Listening for Madeleine begins with a short biographical introduction, to give the reader a background for the essays to come. Instead of putting together a biography, Marcus puts together a history of L’Engle from a series of essays by people who knew L’Engle at different times in her life. The essays are divided into sections reflecting L’Engle’s life: Madeleine in the Making; Writer; Matriarch; Mentor; Friend; and Icon. Some are by people who were very close; others reflect fleeting meetings. I enjoyed reading about the essays; seeing when things matched from person to person, when they didn’t (because perspective influences memory and experience).

Another part of Listening for Madeleine I found fascinating was the look at publishing. I recognized some of the essay writers. And some of the details — like the signings at conferences — were so familiar!

Just as the essays sometimes said as much about the teller as L’Engle, I’m sure my takeaways tell something about me. I enjoyed most those that said L’Engle made her writing a priority and talked about how she handled that role. I was also fascinated with the “facts” versus “fiction”, and the reactions to the Zarin article. Given L’Engle’s age, I understand the desire to ignore, hide, or pretend that certain things weren’t true (specifically, her son’s alcoholism) and the belief that some that revealing this was someone a betrayal or hurt or just plain wrong. I understand because I’ve seen that same attitude in older members of my family. And, as with family members, I understand and disagree. I don’t think pretending some things don’t exist help anyone. And even as I write this, here is part of the complexity of what is going on, in that I don’t “know” anything about L’Engle and the things she preferred not to share publicly beyond my interpretation of what is said in these essays.

Other reviews: io9; Bookforum; The New Republic.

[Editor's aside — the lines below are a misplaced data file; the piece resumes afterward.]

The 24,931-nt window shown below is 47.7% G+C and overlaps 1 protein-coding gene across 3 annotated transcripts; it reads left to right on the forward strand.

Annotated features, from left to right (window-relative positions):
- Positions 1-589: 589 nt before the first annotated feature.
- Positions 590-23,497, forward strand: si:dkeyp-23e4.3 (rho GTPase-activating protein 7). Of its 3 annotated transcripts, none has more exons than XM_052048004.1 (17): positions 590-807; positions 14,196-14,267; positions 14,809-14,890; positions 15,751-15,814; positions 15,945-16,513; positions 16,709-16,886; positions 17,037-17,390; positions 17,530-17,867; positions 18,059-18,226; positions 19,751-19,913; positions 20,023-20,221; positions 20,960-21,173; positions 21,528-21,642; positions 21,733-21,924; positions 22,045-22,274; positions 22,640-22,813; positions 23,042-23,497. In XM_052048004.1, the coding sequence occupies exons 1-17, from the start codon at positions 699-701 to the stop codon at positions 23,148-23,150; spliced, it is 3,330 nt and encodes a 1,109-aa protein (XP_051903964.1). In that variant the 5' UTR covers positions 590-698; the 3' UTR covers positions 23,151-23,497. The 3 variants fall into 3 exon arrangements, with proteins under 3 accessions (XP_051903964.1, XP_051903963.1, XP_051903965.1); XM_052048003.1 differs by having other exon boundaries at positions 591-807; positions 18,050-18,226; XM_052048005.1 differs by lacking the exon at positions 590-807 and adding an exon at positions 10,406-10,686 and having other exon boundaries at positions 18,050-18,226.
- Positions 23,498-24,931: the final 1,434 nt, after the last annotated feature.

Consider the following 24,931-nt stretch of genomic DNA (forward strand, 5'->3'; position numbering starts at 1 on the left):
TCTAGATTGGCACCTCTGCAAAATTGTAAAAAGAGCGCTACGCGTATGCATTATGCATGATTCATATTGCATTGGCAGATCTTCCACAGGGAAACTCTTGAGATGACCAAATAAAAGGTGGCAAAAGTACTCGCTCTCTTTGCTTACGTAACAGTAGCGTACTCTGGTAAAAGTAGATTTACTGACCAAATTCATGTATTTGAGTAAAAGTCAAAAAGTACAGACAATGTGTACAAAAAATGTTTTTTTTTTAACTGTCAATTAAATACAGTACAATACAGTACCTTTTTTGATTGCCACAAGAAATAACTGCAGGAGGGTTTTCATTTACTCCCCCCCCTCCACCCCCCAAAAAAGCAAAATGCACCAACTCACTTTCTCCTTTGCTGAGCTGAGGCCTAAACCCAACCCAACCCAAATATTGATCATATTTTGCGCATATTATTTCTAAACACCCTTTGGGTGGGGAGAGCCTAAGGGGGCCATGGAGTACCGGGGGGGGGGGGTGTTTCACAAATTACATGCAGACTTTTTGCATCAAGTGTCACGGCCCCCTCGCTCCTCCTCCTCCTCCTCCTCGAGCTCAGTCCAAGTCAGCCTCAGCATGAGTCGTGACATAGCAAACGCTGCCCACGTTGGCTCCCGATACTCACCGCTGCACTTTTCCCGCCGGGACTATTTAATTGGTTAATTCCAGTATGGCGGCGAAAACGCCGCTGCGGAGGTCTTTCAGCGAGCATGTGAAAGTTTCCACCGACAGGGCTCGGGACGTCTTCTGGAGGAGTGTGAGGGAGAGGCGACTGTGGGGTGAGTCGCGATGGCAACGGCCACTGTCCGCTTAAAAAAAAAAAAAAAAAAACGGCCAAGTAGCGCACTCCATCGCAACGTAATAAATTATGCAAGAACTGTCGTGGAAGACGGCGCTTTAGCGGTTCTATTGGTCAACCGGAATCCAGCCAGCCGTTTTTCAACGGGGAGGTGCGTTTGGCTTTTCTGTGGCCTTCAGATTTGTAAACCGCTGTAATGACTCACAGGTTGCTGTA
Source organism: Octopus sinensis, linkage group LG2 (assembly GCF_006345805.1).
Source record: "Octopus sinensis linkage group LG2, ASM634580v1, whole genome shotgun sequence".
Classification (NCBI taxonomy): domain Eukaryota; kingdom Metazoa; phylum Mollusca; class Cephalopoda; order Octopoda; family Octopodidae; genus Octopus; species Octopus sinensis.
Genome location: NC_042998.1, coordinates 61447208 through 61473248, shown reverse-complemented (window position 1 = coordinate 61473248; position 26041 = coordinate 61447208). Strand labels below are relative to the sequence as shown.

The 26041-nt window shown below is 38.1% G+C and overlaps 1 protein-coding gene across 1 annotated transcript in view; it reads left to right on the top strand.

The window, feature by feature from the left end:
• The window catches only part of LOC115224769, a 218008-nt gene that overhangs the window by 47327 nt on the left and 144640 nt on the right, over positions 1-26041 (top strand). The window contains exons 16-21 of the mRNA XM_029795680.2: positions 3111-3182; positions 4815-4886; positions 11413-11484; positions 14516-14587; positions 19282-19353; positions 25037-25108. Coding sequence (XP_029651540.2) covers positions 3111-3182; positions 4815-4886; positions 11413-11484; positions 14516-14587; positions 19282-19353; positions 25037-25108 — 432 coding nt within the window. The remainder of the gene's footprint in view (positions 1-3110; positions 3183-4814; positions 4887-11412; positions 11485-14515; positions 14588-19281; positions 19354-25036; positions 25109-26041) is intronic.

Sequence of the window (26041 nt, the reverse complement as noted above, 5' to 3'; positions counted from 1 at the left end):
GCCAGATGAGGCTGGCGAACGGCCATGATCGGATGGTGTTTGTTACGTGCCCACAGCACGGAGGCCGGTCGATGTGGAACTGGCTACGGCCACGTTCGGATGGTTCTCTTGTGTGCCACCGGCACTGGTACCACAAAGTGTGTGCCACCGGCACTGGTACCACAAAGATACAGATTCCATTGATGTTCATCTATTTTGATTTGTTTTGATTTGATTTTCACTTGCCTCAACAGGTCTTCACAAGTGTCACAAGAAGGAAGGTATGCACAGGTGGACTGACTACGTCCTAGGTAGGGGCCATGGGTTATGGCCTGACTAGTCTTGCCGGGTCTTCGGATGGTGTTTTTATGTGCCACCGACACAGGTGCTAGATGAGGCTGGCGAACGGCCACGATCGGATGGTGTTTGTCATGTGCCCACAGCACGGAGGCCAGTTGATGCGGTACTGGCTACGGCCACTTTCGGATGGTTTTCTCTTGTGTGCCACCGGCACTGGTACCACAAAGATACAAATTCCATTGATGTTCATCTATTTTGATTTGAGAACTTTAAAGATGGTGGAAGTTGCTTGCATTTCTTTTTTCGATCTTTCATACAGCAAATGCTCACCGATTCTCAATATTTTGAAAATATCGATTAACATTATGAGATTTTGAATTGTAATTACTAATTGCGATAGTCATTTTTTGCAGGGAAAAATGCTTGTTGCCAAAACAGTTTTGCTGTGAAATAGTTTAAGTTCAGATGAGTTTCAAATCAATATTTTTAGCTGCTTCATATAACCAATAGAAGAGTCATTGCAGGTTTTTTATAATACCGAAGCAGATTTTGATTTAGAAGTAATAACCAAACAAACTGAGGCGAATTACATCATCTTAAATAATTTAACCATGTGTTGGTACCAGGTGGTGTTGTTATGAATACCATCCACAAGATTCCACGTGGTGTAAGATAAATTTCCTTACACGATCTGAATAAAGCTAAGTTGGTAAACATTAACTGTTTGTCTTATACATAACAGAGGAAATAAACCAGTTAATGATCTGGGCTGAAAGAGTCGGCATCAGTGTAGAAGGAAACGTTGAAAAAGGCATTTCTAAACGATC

Review: Janis Joplin: Rise Up Singing

Janis Joplin: Rise Up Singing by Ann Angel. Amulet Books, 2010. Copy borrowed from a friend.

About: Janis Joplin, rock ‘n’ roll singer, perhaps best known for Me and Bobby McGee. This details Joplin’s life, from her teen years in Port Arthur, Texas up to her 1970 death at age 27 from a heroin overdose.

The Good: One of the five shortlist titles for the YALSA Award for Excellence in Nonfiction for Young Adults.

If you were me, “biography of Janis Joplin” would be all you need to know to pick up this book. Angel tells about Joplin’s life, from her childhood and teenage years in the 1950s in Port Arthur, Texas, to the early 1960s as she began singing, leaving Texas for California and New York, becoming the singer for Big Brother & the Holding Company in 1967. Three short years later, Joplin was dead from an overdose, leaving behind such a huge body of songs that I was surprised at just how short her professional singing career was.

In this biography aimed at high schoolers, Angel provides a matter of fact look at Joplin’s life, balancing both aspects of Joplin’s personality: the “wild, uninhibited performer and the sweet, solicitous daughter and sister.” Dick Cavett, television host who interviewed Joplin on more than one occasion, said “I think there were two Janises. There was the high school girl who desperately wanted acceptance and that character she created which was the tough-talking, tough-drugging, drinking rock and roll star.” Along the way, Angel shows both sides of Joplin’s character as well as her world and times, putting her life and music into historical perspective. Angel never condemns Joplin nor does she make excuses for her.

Angel manages to convey in print (with some amazing photographs) the sound of Joplin’s voice, the depth of her live performances. Angel’s webpage links to Janis Joplin. Net, which contains videos of Joplin’s performances.

I was overwhelmed with just how much Joplin accomplished professionally in three years, and left thinking how unfair her death was, and impressed with just how much Angel told in only 106 pages. It’s the perfect amount of pages, but in case anyone wants more, Angel provides a bibliography.

The design of this book is stunning. There are the photographs and the album art, and then there are the colorful borders inspired by the 1960s art shown in those albums. What I also liked – – since I work in a library that has Braille and audiobooks — is that this book, while full of terrific images, has text that stands alone for those non-visual readers.

Oh, I just have to say it one more time. What a shame that Joplin died so young; how unfair, because many others who did what she did were lucky enough to survive the rock and roll lifestyle.